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The Case Against Subsidized High-Speed Rail

President Obama's stimulus package set aside $8 billion in subsidies for high-speed rail projects in the United States (known as the High-Speed Intercity Passenger Rail (HSIPR) Program). Vice President Biden, the administration's most vocal passenger rail supporter, apparently believes countries should be judged based on the amount of money their governments spend on infrastructure boondoggles.

Amtrak has been a fiscal black hole since its creation, and these moves will likely exacerbate an already costly problem. Meanwhile, the intercity bus market has grown, with vibrant competition keeping fares low and improving the quality of service. Megabus, a subsidiary of the U.K.'s Stagecoach Group, launched in 2006 and now has routes throughout the East Coast and Midwest—they offer tickets priced as low as $1 and provide free unpriced Wi-Fi access. Subsidized high-speed rail poses a threat to this competitive industry, and consumers will be the ultimate losers.

The rail romantics and eco-know-nothings have managed to convince much of the public that magical trains of the future are the remedy to every perceived transit and environmental woe. The next time you come across someone spouting this Rah! Rah! Rail! nonsense, remember that there are many good reasons to oppose government-financed high-speed passenger rail. Here are a few:

•Amtrak has been engaging in predatory pricing for decades, running up massive operating deficits while charging passengers artificially low fares. This has retarded the growth and competitiveness of the private intercity bus industry, robbed consumers of more choices in domestic travel, and bilked taxpayers out of billions of dollars.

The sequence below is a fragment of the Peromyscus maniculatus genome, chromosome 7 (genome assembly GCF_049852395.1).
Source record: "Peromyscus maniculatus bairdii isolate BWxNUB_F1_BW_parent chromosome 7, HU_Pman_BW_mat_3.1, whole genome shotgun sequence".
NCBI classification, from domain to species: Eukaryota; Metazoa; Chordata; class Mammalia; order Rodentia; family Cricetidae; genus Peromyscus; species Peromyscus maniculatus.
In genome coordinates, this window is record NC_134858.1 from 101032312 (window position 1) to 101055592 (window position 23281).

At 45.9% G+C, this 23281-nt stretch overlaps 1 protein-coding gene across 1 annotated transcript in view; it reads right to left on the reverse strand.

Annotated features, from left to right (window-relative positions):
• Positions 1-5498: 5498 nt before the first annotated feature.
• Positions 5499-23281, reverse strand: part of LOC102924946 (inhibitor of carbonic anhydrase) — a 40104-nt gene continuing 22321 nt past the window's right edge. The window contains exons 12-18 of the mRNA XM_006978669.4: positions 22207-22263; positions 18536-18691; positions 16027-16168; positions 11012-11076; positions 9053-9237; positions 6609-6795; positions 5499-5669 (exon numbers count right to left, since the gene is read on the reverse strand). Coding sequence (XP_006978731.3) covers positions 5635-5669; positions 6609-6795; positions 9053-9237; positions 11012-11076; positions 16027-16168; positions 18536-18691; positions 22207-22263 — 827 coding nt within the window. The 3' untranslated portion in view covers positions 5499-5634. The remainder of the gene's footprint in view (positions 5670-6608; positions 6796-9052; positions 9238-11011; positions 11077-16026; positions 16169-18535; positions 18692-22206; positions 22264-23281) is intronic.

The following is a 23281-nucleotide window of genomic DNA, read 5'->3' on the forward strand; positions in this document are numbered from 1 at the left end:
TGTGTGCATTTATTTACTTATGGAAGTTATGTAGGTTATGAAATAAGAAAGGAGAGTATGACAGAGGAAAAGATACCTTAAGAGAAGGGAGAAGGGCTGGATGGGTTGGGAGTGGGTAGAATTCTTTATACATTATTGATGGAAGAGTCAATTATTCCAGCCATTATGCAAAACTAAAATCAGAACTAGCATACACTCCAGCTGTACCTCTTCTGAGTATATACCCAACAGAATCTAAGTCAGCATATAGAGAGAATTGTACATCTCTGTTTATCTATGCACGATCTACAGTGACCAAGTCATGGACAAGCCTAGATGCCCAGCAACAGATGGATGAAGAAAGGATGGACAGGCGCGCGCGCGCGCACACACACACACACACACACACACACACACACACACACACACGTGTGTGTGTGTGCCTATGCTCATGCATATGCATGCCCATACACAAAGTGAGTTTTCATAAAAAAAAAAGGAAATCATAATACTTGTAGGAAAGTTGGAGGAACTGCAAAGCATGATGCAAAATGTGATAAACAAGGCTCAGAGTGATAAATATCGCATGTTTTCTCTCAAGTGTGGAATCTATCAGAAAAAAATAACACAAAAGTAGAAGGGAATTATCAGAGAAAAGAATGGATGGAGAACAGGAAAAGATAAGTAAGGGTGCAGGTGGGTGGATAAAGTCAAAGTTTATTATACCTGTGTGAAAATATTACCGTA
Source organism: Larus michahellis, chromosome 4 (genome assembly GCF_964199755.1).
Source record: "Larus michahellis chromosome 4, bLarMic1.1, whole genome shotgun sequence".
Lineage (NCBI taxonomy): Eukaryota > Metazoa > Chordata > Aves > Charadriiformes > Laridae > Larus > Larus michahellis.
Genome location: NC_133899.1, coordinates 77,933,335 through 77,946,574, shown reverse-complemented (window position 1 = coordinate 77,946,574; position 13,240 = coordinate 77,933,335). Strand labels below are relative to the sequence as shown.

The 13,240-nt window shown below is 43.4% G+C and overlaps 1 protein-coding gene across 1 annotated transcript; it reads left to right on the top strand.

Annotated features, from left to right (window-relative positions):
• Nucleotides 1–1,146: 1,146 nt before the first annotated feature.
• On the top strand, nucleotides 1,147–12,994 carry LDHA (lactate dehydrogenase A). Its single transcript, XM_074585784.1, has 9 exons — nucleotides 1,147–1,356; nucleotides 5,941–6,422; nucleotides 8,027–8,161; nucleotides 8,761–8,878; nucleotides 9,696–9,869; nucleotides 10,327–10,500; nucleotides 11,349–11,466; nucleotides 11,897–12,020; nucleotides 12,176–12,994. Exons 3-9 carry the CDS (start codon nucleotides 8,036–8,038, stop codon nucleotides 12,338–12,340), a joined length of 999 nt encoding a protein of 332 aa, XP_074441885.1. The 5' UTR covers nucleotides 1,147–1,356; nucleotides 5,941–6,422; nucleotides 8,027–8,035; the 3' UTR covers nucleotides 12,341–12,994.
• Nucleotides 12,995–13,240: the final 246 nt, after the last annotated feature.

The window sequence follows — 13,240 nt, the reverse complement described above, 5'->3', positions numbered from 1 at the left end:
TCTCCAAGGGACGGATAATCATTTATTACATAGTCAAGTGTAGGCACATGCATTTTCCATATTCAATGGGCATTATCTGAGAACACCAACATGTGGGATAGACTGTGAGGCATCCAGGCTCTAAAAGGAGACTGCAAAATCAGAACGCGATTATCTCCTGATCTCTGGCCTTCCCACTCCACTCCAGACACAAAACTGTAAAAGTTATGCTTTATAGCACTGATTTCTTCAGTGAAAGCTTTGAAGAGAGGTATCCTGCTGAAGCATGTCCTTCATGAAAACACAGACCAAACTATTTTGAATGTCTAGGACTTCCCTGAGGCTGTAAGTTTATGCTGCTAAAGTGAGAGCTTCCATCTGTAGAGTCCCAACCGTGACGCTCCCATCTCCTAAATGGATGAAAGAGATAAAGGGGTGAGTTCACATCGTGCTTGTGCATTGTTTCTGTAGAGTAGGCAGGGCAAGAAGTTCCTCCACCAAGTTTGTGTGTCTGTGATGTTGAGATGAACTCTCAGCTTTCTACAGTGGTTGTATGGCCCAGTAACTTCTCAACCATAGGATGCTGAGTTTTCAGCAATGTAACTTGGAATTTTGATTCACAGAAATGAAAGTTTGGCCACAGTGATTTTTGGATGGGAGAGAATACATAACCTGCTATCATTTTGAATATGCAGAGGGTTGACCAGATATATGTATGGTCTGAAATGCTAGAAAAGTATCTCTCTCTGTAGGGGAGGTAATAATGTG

•There is no evidence that Obama's HSIPR Program will produce any management efficiency gains. The traditional (inefficient) model of government-run passenger rail is essentially unchanged.

•Government-run high-speed rail faces several inherent management and implementation problems: retraining employees (maintaining high-speed and traditional heavy rail require different skill-sets), NIMBY concerns, right-of-way disputes with freight carriers, and increased politicization (and thus the risk of government failure) of American travel.

•Buses travel on existing highway corridors and do not require a massive new infrastructure. There are plenty of arguments in favor of adjusting the public financing mechanisms for roads, but that is irrelevant in this context.

•Because trains require rails and can move only forwards and backwards, many rail projects are tied to “comprehensive redevelopment” plans that work against the claimed environmental benefits of trains vs. roads, even if the locomotives in question emitted zero pollution. In addition, these plans necessitate central planning on a grand scale, increase eminent domain abuse, and incentivize assaults on property rights. Buses, in contrast, can depart and arrive virtually anywhere and re-route at will given road conditions.

•Private bus operators have successfully expanded to new markets throughout the Midwest in recent years. The high-speed rail project in the low-population Hiawatha corridor from Milwaukee to Minneapolis, for example, puts private bus operators in direct, unfair competition with government-subsidized high-speed rail.